Liberal religious groups say theyre ignoring mandate

WASHINGTON — When Americans consider religion's influence on political and social policy these days, they think of the religious right — for good reason.

The political left is grounded in a secular point of view that ignores the overwhelming majority of Americans who identify themselves as religious, allowing the religious right to lay sole claim to the voice of religious authority, said liberal religious leaders at a conference here recently.

Progressive religion is, as a result, failing to inspire liberal political activism and, in the process, failing to make much of an impact on the political policies which shape the lives of most Americans, they said.

"We have too often been indistinguishable from the left wing of the Democratic Party," said Rev. Jim Wallis, a progressive evangelical Christian who founded and is co-publisher of Sojourner's magazine, a Washington-based publication offering a liberal take on the Christian social mandate.

"We have been too willing to give up our very religious identities that give our political involvement its prophetic" context, Wallis said.

He, along with leaders of Reform Judaism, the National Council of Churches and the Catholic Church, offered a frank self-critique during the Reform movement's Religious Action Center-organized "Consultation on Conscience."

It was sponsored by the Interreligious Public Policy Briefing '97, a joint effort of several Christian and interfaith organizations, and of the Religious Action Center.

"We need to talk about how liberal religion can recapture the public square," Rabbi Eric Yoffie, president of the Union of American Hebrew Congregations, said in his remarks introducing the panel discussion.

"Conservatives and fundamentalists on the religious right remember what we have forgotten — that America is the most religious of modern democracies."

While progressive religion motivated largely liberal abolitionist, disarmament and civil rights movements, Yoffie said, today's liberals have altogether abandoned religious language.

"Perhaps liberals are no longer religious. Perhaps we are lost without the towering religious figures we had in the past. Perhaps we've misunderstood church-state separation," he said.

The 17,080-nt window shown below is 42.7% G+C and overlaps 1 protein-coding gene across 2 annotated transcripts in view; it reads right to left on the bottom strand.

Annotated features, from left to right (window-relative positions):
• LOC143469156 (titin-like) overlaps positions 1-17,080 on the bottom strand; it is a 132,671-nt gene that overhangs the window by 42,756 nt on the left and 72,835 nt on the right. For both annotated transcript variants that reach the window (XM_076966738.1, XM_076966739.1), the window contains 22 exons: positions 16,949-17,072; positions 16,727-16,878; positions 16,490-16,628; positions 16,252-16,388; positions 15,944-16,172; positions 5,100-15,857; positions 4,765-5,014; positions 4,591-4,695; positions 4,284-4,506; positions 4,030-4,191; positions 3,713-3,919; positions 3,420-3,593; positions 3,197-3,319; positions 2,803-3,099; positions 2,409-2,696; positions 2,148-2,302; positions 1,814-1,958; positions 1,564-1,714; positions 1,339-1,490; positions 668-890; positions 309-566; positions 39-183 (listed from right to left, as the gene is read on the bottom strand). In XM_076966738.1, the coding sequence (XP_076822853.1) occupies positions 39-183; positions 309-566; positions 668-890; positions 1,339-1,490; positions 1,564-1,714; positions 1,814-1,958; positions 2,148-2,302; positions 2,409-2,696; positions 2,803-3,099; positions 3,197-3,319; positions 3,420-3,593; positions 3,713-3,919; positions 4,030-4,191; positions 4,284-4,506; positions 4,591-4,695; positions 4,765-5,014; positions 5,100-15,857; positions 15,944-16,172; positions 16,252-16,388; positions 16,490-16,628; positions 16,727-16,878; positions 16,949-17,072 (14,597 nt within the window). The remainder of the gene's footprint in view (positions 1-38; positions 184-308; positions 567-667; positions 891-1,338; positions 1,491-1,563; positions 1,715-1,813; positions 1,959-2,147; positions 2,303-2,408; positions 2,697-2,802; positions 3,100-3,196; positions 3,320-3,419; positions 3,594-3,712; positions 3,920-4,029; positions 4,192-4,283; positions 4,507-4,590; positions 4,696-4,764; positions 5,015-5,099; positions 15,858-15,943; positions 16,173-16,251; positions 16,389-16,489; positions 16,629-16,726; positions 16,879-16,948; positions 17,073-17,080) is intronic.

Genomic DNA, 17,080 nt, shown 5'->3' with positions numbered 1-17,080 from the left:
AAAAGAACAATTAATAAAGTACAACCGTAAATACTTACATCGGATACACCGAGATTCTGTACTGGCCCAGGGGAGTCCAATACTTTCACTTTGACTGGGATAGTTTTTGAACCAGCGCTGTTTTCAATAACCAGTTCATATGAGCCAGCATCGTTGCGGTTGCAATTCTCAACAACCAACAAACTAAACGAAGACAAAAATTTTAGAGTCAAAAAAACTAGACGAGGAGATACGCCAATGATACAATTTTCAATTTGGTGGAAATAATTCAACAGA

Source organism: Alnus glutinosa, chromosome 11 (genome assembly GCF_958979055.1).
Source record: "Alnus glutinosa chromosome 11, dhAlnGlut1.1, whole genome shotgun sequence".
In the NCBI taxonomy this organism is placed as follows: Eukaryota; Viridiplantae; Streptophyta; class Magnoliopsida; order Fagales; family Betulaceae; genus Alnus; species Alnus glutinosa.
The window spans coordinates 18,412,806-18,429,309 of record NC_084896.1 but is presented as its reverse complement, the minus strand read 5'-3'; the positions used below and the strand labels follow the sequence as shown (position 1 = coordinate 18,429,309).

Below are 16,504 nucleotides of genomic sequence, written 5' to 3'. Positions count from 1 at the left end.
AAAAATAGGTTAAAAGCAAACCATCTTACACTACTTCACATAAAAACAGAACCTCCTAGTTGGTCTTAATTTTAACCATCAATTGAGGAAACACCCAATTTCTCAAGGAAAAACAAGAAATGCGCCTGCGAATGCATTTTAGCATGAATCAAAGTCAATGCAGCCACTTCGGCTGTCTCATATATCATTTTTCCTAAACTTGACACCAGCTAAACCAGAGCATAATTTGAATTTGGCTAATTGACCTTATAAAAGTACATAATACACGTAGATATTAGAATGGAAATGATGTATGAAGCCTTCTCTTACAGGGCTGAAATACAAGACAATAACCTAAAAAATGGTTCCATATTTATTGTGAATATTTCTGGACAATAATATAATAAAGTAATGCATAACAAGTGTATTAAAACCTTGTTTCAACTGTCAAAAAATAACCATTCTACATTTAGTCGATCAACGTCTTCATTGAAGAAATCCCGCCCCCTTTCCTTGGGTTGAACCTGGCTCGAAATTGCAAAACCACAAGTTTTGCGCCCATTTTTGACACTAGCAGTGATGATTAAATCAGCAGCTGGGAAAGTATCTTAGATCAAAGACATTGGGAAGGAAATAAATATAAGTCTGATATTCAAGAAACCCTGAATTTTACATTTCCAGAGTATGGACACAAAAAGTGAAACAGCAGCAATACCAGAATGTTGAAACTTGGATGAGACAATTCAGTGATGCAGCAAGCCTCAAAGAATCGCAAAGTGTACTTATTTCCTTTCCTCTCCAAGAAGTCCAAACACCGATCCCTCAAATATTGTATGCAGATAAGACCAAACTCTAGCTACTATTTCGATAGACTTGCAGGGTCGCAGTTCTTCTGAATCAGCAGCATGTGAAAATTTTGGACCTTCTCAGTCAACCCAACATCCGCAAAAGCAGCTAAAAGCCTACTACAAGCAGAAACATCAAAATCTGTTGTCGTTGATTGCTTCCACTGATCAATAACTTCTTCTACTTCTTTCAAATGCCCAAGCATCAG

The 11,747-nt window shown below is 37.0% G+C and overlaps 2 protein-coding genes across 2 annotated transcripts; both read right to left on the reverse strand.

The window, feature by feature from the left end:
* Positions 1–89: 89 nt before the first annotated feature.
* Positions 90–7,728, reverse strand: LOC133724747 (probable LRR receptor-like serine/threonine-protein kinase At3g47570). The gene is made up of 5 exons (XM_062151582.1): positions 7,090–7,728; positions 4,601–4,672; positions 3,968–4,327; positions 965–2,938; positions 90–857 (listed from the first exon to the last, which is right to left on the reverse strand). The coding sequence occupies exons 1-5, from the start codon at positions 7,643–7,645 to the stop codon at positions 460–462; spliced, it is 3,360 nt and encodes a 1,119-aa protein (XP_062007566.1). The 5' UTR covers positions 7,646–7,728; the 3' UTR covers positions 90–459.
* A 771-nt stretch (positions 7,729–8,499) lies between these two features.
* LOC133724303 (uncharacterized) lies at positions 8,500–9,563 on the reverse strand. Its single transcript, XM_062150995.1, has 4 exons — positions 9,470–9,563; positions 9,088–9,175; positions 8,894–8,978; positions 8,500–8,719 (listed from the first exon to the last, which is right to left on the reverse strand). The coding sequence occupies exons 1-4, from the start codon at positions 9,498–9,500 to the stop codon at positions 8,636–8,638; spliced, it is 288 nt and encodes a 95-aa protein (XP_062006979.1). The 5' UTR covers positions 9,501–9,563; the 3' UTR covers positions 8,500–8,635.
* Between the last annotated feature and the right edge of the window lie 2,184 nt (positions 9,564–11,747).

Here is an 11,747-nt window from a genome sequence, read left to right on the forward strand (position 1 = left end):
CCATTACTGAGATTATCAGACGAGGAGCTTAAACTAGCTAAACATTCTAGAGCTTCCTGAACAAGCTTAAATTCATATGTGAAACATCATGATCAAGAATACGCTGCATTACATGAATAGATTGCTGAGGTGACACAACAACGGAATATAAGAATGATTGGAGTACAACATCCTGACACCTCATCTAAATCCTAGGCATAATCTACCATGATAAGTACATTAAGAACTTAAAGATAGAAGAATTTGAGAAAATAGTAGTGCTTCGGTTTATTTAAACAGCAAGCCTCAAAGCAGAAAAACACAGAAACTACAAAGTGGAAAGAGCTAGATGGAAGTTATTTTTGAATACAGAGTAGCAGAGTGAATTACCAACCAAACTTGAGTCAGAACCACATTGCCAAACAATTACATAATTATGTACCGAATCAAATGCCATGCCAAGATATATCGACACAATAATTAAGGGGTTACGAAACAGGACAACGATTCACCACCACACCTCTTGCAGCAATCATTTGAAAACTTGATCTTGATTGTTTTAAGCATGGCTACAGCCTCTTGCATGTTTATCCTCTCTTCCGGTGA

Rev. Joan Brown Campbell, general secretary of the National Council of Churches, agreed, suggesting that political liberals have over-interpreted the constitutional principle of the separation of church and state.

"Religion should be separate from the state, but not from the society in which we live," she said.

Her organization represents most of the country's mainline Protestant and orthodox Christians.

Underlying the overall problem, according to Yoffie, is the fact that "with regard to social justice we are insufficiently radical. We are too often unable to sustain spiritual indignation."

Another central problem is that religiously motivated liberals have abandoned any focus on standards of personal morality and behavior, he said, "leaving it to the Pat Robertsons and Jerry Falwells," referring to the two politically conservative and influential evangelical Christian leaders.

Father Bryan Hehir, a leading Catholic theologian who teaches about social activism and foreign policy at the Harvard University Divinity School and its Center for International Affairs, was on the panel.

Leonard Fein, a veteran progressive political activist and writer, gave a Jewish view of the issue.

Now working as director of the Reform movement's Commission on Social Action, Fein founded Moment magazine and helped Mazon, a national Jewish anti-hunger organization. Fein also has taught political science on the faculties of the Massachusetts Institute of Technology and Brandeis University.

In a speech studded with references to Torah, Fein said that many Jews, in the process of assimilating, have left behind the sense of "permanent outsiderness" that it takes to "abjure the golden calf or golden elephant or golden donkey," comparing the scramble for political status to idol worship.

As a first step toward overcoming the sense of futility which proves debilitating for many progressively minded, religiously motivated people, Fein suggested that political activists focus on telling their success stories, rather than their failures.

Citing a synagogue in Southern California that recently hired a full-time caseworker to work with abused children, Fein also suggested that people start on the grassroots level rather than try immediately to change federal legislation.

That synagogue's program "isn't fancy," he said, "but it's God's work."